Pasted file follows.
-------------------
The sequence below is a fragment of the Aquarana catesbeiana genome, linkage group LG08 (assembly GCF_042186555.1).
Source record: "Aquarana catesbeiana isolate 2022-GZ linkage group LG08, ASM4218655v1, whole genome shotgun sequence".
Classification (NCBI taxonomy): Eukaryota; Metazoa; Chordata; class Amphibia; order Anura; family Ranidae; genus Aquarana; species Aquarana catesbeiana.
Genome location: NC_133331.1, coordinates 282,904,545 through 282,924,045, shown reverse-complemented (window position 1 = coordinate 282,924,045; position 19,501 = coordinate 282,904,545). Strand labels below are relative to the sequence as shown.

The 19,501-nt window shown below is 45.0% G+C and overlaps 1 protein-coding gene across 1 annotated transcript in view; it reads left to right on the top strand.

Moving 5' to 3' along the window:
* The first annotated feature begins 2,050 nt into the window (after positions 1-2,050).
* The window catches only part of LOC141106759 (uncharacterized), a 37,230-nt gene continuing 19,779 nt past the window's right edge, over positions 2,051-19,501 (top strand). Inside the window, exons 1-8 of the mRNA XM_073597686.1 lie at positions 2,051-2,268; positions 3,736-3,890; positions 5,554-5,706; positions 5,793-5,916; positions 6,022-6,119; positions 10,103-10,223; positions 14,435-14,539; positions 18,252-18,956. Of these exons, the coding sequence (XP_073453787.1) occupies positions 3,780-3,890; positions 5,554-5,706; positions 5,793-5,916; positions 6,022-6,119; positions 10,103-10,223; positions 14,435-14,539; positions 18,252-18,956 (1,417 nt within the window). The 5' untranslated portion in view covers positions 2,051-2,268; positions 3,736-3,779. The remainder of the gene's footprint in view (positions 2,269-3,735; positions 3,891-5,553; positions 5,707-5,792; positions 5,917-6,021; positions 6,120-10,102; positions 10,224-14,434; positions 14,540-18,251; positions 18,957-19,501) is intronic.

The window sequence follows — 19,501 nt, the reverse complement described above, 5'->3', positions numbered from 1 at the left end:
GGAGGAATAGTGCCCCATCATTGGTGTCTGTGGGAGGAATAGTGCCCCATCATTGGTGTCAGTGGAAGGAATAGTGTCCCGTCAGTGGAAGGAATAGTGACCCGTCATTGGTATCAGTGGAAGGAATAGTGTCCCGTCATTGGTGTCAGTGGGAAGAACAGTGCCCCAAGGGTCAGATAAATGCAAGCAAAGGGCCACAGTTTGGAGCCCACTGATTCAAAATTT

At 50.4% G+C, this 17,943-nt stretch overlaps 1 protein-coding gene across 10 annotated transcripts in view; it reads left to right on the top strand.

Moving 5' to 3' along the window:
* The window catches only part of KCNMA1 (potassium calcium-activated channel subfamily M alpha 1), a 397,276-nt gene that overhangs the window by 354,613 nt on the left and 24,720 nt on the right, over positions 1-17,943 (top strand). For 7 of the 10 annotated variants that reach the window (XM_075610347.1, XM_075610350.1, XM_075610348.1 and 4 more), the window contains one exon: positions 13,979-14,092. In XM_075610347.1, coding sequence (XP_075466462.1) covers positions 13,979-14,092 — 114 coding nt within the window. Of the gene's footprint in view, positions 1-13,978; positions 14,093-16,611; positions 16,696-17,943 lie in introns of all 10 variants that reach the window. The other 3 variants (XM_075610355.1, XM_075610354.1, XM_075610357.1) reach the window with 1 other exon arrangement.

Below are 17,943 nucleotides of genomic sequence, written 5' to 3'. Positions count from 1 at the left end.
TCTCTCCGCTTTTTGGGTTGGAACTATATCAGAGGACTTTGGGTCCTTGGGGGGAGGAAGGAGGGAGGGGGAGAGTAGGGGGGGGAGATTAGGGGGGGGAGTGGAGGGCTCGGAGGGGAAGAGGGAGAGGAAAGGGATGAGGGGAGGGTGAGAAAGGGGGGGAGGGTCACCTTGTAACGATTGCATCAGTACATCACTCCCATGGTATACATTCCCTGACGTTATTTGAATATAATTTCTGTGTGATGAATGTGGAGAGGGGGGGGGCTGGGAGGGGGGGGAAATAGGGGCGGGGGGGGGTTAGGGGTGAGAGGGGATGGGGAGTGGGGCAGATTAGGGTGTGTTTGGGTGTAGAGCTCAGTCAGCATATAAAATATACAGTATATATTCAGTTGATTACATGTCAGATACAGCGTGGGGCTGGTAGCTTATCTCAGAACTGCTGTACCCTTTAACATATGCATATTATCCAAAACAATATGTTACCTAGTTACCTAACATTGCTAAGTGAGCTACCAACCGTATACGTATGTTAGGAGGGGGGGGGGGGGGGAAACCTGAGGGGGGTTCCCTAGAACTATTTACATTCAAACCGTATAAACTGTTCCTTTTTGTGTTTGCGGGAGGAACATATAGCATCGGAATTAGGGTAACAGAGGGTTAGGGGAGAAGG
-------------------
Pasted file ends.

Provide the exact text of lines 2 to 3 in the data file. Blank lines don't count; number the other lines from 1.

Source record: "Aquarana catesbeiana isolate 2022-GZ linkage group LG08, ASM4218655v1, whole genome shotgun sequence".
Classification (NCBI taxonomy): Eukaryota; Metazoa; Chordata; class Amphibia; order Anura; family Ranidae; genus Aquarana; species Aquarana catesbeiana.